Terms 2-way and 3-way indicate the number of drivers that are present in a speaker. Each driver is responsible for producing a different range of frequencies.
It’s might sound simple, but there is a lot going on behind the scenes. The more drivers you have the more complicated it becomes to create a speaker that reproduces sound in a proper way.
Let’s take a look at the differences between these configurations and find out which one should you choose.
Why not use 1-way speakers?
First, let’s answer the question: “Why not use only 1 driver speaker” instead of 2 or 3? It seems quite obvious that we wouldn’t have many problems with crossovers and the whole construction would be much simpler.
1-way speakers are often used in computer speakers. But this kind of speaker has obvious limitations. It does bass, it does mids, and it does treble, but it can’t do anything really well. And this is the compromise involved here.
The reason why you want to use more than 1 driver in a speaker is that the speakers of different sizes are best suited to handle different ranges of frequencies.
For example, low frequencies (bass) require large air movement. On the other hand, if you want to produce high tones (treble), you need fast air movement.
To produce a high-quality bass you should use large drivers (woofers) and for high-quality treble, choose small drivers (tweeters), which are usually in the shape of a dome.
A 2-way, as the name suggests is a speaker with 2 drivers. One of them is responsible for low frequencies (woofer) and the other one for high frequencies (tweeter).
This type of configuration is very popular. You can find it in hi-fi systems or bookshelf speakers.
When it comes to configuration, you have a bit of elasticity. A very popular configuration is:
6.5-inch woofer + tweeter
But you can use a larger 8-inch woofer to have better bass. This can be a good idea because the price of a 6.5-inch woofer is similar to an 8-inch woofer. The disadvantage of this approach is that the speaker becomes less compact.
But you don’t want to go beyond that. Because there is no driver in the middle the woofer has to do not only low frequencies but also the mids. If the woofer is too big you will have a hole in mid frequencies.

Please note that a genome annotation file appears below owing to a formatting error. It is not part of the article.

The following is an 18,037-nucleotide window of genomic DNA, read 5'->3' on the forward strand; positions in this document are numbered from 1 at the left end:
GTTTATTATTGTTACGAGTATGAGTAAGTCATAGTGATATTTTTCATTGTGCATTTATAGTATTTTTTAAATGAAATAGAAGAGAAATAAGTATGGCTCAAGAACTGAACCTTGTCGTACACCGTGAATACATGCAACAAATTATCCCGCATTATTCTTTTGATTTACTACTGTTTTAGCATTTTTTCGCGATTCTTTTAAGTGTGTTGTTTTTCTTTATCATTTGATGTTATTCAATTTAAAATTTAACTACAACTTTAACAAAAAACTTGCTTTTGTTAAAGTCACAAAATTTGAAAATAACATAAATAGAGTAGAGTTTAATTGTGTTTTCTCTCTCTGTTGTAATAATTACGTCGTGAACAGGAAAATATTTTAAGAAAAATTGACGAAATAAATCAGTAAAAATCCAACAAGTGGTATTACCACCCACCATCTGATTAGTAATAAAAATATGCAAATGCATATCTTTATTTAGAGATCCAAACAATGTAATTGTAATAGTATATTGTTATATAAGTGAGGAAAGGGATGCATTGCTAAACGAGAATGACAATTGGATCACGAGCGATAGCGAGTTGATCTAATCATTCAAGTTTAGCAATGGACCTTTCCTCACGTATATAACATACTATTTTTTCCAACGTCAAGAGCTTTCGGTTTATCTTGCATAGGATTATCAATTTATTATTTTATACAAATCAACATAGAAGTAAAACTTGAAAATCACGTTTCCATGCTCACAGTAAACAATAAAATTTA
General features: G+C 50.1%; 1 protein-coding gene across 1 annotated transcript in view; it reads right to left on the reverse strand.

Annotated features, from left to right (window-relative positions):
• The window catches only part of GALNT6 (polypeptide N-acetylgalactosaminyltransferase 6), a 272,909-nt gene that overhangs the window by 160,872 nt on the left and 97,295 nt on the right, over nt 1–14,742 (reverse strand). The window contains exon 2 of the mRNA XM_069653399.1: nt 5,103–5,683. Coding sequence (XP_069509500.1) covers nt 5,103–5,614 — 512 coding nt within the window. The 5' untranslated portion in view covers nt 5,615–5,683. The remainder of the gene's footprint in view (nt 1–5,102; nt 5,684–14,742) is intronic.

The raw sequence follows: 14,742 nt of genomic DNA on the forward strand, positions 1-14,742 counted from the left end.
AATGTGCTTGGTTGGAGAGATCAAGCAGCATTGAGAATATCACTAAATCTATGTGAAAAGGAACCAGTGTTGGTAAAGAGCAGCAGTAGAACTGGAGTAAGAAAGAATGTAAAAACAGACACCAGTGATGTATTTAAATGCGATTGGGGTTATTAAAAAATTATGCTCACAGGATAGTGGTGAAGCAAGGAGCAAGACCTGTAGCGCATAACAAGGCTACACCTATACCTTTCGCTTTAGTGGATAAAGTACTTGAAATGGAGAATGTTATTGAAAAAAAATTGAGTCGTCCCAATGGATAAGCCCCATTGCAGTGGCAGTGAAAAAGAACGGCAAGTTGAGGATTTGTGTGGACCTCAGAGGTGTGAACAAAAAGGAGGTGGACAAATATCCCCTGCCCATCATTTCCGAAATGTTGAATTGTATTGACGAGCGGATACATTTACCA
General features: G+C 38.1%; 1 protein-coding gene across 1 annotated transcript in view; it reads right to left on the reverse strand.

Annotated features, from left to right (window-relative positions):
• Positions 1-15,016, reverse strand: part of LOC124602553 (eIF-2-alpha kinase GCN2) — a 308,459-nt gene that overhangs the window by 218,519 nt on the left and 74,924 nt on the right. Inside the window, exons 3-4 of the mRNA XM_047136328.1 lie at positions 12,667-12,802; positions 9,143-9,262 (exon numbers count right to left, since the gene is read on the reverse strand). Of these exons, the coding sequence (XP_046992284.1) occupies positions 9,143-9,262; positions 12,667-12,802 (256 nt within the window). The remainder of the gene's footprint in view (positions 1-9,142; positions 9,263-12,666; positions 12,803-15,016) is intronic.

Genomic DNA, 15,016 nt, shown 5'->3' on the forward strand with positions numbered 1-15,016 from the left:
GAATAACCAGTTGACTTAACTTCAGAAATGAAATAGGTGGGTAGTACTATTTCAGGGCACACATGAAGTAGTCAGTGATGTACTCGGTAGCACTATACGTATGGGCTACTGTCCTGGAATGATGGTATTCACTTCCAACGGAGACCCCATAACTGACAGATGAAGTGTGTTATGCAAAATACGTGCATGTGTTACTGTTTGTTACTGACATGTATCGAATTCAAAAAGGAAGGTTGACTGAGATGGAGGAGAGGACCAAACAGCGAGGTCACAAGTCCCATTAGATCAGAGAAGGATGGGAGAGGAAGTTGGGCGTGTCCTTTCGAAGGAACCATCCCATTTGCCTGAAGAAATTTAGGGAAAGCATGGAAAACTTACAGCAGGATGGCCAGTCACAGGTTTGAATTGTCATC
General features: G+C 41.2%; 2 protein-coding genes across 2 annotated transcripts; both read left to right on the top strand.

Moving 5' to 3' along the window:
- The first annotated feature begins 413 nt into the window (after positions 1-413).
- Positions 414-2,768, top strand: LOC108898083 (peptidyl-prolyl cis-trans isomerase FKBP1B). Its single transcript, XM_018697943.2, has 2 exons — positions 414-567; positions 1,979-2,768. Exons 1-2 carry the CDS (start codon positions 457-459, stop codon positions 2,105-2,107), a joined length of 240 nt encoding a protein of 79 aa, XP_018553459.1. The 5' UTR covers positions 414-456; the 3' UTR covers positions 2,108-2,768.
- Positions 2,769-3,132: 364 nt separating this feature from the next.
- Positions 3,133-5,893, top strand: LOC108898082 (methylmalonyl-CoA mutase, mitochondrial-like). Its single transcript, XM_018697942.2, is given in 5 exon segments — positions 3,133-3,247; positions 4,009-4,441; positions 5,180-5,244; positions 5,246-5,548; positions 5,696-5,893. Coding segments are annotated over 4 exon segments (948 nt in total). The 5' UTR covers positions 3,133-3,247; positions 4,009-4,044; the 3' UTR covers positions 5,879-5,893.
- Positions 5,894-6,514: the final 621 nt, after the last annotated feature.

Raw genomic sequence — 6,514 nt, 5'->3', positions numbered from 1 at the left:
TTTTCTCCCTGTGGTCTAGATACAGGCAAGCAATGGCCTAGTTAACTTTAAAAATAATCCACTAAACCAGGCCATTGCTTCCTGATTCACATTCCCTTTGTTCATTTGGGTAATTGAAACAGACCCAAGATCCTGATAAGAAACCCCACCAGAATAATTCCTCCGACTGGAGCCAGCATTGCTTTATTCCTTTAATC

If you want a woofer that is 10-inch or larger you should consider creating a 3-way system.
The difference between 2-way and 3-way system is that in the latter you have an additional driver. This driver is responsible for producing midrange frequencies.
In practice, it means that a woofer can be larger than 10 inches and therefore it will be better in reproducing low tones because the mid frequencies are taken care of by an additional mid driver.
In this configuration, you can use for example:
10 – 12 inch driver / 5.5 midrange driver / tweeter.
It’s easier to have a 2-way system sound good, but with time, money and knowledge you can achieve spectacular results with a 3-way.
Which is better?
So, 3-way speakers are better than 2-way, right? It seems reasonable that splitting the job between three speakers is better than two.
But the answer is a bit more complicated. There are a few additional factors that are important than just the number of drivers, such as quality of components, design or how well the crossover is set up.
So you can find great (and expensive) 2-way speakers and some mediocre 3-way. But in general, 3-way are more expensive, because there are more drivers and setting two crossovers is more complicated than just one.
If your speaker has at least 2 drivers, the frequencies have to be split between them. So if you have a 2-way speaker you have one crossover, if you have 3-way, you have 2 crossovers, etc.
In order to get good sound from the overlapping frequencies, all crossover must be finely tuned to contribute the exact amount of output. If there is too much or too little combined output you will get a distorted sound.
There are two types of crossovers: passive and active.
They are called passive because they don’t require any kind of external power source. They are powered by the audio signal that streams through it.
Active crossovers can adjust to the changing frequency levels and are less popular and more expensive than passive crossovers.
Although you can find 2-way speakers that cost thousands of dollars, and you can also find a mediocre 3-way speaker. But 3-way is usually more expensive.
If you have a 2-way and 3-way for the same price, the 3-way must be using overall cheaper drivers, since it has more of them. In such a case, they probably use low-quality materials that will affect sound quality.
The second reason for the higher price is that there are much more work and knowledge involved when you have to deal with more than one crossover.
4-way and 5-way
A 4-way speaker is similar to 3-way with the addition of a tweeter responsible for very high frequencies. It has an additional driver, called super-tweeter. It is responsible for producing ultra-high frequencies.
So you have a woofer, midrange, tweeter, and super-tweeter.
But it can also come in different configurations.
In the 5-way system, you have an additional speaker between woofer and midrange driver. The full configuration is:
woofer, midwoofer, midrange, tweeter, and super-tweeter, but other configurations are also possible.
This, in theory, should give us an even wider range and clearer sound, but it can also be a way to raise the price and make money on people that don’t know much about speakers.
Pros and Cons
|PROS: For reasonable money, a 2-way will probably sound better than a 3-way.||PROS: A separate mid-range driver can reduce midrange distortion. But of course, it all comes to implementing crossover that split frequencies into three bands.|
|CONS: If there is a lot of bass, a 2-way speaker stops producing an accurate midrange. So if I want to listen to bass-heavy music, you should go with a 3-way speaker.||CONS: The crossover is hard to configure. The cost is higher.|